How many chromosomes are found in each human body cell
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HOW MANY CHROMOSOMES ARE FOUND IN EACH HUMAN BODY CELL?. Genes do not exist free in the nucleus of a cell; they are lined up on chromosomes. Section 10.2 Summary – pages 263-273. Diploid Cells. Section 10.2 Summary – pages 263-273.

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HOW MANY CHROMOSOMES ARE FOUND IN EACH HUMAN BODY CELL?

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How many chromosomes are found in each human body cell

HOW MANY CHROMOSOMES ARE FOUND IN EACH HUMAN BODY CELL?


Section 10 2 summary pages 263 273

Genes do not exist free in the nucleus of a cell; they are lined up on chromosomes.

Section 10.2 Summary – pages 263-273


Section 10 2 summary pages 263 2731

Diploid Cells

Section 10.2 Summary – pages 263-273

  • In the body cells of animals and most plants, chromosomes occur in pairs.

  • In each pair, one you inherited from your mom, the other from your dad.

From Mom

From Dad


Section 10 2 summary pages 263 2732

Homologous Chromosomes

Section 10.2 Summary – pages 263-273

The two chromosomes of a pair are called homologous chromosomes.

Each pair of homologous chromosomes has genes for the same traits.


Section 10 2 summary pages 263 2733

Diploid Cells

Section 10.2 Summary – pages 263-273

  • A cell with two of each kind of chromosome is called a diploid cell.


Section 10 2 summary pages 263 2734

Section 10.2 Summary – pages 263-273

  • Body cells (diploid) are different from sex cells.

  • Each person can only pass on ONE of their homologous chromosomes to their young.

HUMANS = 46 CHROMOSOMES

IN THEIR BODY CELLS

Each parent passes 23 to their young, so that when the sperm and egg combine- it will equal 46 Chromosomes.


Section 10 2 summary pages 263 2735

Haploid Cells

Section 10.2 Summary – pages 263-273

  • So, sex cells CANNOT be diploid.

  • A cell containing only one of each kind of chromosome is called a haploid cell.


Section 10 2 summary pages 263 2736

Sexual Reproduction

Section 10.2 Summary – pages 263-273

Zygote


Section 10 2 summary pages 263 2737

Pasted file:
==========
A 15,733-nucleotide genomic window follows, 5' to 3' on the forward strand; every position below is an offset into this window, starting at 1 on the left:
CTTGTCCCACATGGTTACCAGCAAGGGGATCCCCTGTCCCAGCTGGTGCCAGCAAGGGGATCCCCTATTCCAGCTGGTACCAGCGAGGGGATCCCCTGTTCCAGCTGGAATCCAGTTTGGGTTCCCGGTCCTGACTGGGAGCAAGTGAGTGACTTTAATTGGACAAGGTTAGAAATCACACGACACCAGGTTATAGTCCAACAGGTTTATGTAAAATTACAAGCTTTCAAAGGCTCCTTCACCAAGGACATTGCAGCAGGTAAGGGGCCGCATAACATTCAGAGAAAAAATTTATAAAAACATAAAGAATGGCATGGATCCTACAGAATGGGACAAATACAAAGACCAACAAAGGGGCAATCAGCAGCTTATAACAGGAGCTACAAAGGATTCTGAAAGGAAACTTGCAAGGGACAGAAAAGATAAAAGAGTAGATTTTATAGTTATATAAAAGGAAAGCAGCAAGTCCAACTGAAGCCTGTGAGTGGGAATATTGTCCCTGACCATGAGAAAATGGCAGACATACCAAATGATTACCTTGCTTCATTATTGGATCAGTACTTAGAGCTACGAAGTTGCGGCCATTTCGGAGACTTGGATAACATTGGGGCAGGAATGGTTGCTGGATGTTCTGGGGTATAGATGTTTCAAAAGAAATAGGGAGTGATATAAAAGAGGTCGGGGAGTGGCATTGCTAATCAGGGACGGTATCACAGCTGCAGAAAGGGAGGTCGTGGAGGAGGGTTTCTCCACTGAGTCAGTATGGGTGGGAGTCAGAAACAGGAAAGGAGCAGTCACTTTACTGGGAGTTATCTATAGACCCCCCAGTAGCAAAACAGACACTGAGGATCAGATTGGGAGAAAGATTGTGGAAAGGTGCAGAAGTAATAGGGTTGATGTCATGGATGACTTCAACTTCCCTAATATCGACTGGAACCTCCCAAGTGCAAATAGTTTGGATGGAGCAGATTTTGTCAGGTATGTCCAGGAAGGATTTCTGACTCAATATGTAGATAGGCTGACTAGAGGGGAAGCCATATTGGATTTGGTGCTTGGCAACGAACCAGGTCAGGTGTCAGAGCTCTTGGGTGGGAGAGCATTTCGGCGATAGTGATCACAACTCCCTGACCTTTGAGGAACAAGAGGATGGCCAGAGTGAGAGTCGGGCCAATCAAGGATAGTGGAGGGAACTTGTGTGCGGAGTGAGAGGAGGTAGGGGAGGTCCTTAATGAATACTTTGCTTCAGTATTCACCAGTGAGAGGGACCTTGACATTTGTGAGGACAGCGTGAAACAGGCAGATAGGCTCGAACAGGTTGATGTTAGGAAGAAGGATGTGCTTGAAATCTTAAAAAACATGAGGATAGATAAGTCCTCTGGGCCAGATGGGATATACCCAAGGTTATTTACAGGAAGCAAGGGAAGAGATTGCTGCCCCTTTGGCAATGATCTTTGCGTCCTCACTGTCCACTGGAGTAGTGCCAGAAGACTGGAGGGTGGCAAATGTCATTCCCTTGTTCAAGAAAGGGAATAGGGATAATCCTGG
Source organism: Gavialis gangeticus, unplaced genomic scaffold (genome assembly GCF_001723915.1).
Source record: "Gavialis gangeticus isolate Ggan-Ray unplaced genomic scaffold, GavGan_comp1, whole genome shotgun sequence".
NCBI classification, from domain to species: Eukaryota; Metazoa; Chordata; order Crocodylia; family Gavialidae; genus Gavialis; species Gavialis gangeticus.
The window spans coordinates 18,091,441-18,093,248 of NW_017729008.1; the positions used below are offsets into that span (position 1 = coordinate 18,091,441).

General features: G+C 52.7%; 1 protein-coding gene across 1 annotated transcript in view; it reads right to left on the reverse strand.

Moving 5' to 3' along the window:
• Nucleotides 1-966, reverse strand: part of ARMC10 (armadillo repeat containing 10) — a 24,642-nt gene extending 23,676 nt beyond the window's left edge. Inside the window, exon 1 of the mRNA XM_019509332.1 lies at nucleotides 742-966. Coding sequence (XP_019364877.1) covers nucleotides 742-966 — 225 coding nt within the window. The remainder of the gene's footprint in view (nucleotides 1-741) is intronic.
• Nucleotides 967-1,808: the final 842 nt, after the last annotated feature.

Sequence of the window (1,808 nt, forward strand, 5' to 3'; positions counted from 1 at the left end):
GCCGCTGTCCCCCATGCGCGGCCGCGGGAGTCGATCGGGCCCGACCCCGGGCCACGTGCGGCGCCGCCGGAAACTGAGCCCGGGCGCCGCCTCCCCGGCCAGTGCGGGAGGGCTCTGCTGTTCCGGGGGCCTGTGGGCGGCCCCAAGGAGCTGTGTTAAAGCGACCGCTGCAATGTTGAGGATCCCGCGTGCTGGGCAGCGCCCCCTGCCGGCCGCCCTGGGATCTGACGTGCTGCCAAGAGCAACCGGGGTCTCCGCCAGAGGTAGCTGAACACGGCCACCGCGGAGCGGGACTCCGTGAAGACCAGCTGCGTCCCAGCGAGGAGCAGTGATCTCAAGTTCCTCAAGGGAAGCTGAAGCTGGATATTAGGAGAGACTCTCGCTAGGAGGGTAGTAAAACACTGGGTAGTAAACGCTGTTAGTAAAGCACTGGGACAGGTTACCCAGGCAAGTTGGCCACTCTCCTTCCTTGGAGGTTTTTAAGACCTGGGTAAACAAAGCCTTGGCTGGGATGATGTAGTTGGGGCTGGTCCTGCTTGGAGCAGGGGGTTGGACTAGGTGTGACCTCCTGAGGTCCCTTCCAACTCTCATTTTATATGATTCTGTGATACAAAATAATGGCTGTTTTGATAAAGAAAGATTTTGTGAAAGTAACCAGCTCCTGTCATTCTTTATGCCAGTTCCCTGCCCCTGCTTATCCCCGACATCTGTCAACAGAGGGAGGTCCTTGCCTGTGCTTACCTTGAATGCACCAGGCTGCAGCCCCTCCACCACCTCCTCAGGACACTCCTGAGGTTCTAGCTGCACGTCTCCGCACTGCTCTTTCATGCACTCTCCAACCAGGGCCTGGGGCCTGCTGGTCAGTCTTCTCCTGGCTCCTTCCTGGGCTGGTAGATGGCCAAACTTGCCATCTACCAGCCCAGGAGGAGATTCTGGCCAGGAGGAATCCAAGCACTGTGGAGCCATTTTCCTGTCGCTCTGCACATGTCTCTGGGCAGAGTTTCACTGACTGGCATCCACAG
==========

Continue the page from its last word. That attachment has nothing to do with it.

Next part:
Section 10.2 Summary – pages 263-273

Diploid and Haploid Cells

Chromosome Numbers of Common Organisms

Organism

Body Cell

Sex Cell

8

Fruit fly

4

Garden pea

14

7

Corn

20

10

Tomato

24

12

26

Leopard Frog

13

17

Apple

34

Human

46

23

Chimpanzee

48

24

Dog

78

39

1260

630

Adder’s tongue fern


How many chromosomes are found in each human body cell

In Humans, how many chromosomes would each of these cells have…..

CHEEK CELL

46

SPERM CELL

23

EGG CELL

23

NERVE CELL

46


How many chromosomes are found in each human body cell

The kind of cell division that produces sex cells (haploid) containing half the number of chromosomes as a body cell, is called meiosis.

Meiosis I

MeiosisII

Sister

chromatids

separate

Homologs

separate

Diploid

Diploid

Haploid


Meiosis cell division that makes sex cells

Meiosis: cell division that makes SEX CELLS.

Click here to see the animationhttp://www.cellsalive.com/meiosis.htm

46

It starts with a DIPLOID cell

Chromosomes Replicate

92

46

46

23

23

23

23

It ends with FOUR HAPLOID cells (not identical)


Section 10 2 summary pages 263 2738

Section 10.2 Summary – pages 263-273

Meiosis

  • These haploid cells are called sex cells— gametes.

  • Male gametes are called sperm.

  • Female gametes are called eggs.


Section 10 2 summary pages 263 2739

Section 10.2 Summary – pages 263-273

Meiosis

  • When a sperm fertilizes an egg, the resulting zygote once again has the diploid number of chromosomes.


Sect ion 10 2 summary pages 263 273

Sect ion 10.2 Summary – pages 263-273


Section 10 2 summary pages 263 27310

Interphase

Section 10.2 Summary – pages 263-273

  • Growth period in which the cell replicates its chromatin (DNA).


Meiosis i reduction division

Spindle

fibers

Nucleus

Nuclear

envelope

Meiosis I: Reduction Division


Prophase i

Prophase I

  • Chromatin coils up.

  • Spindle forms.

  • Nuclear envelope fragments.


Tetrads form in prophase i

Tetrads Form in Prophase I

Homologous chromosomes(each with sister chromatids)  

Join to form aTETRAD


Crossing over in prophase i

Crossing-Over in Prophase I

The tetrads pair so tightly that non-sister chromatids from homologous chromosomes can actually break and exchange genetic material in a process known as crossing over.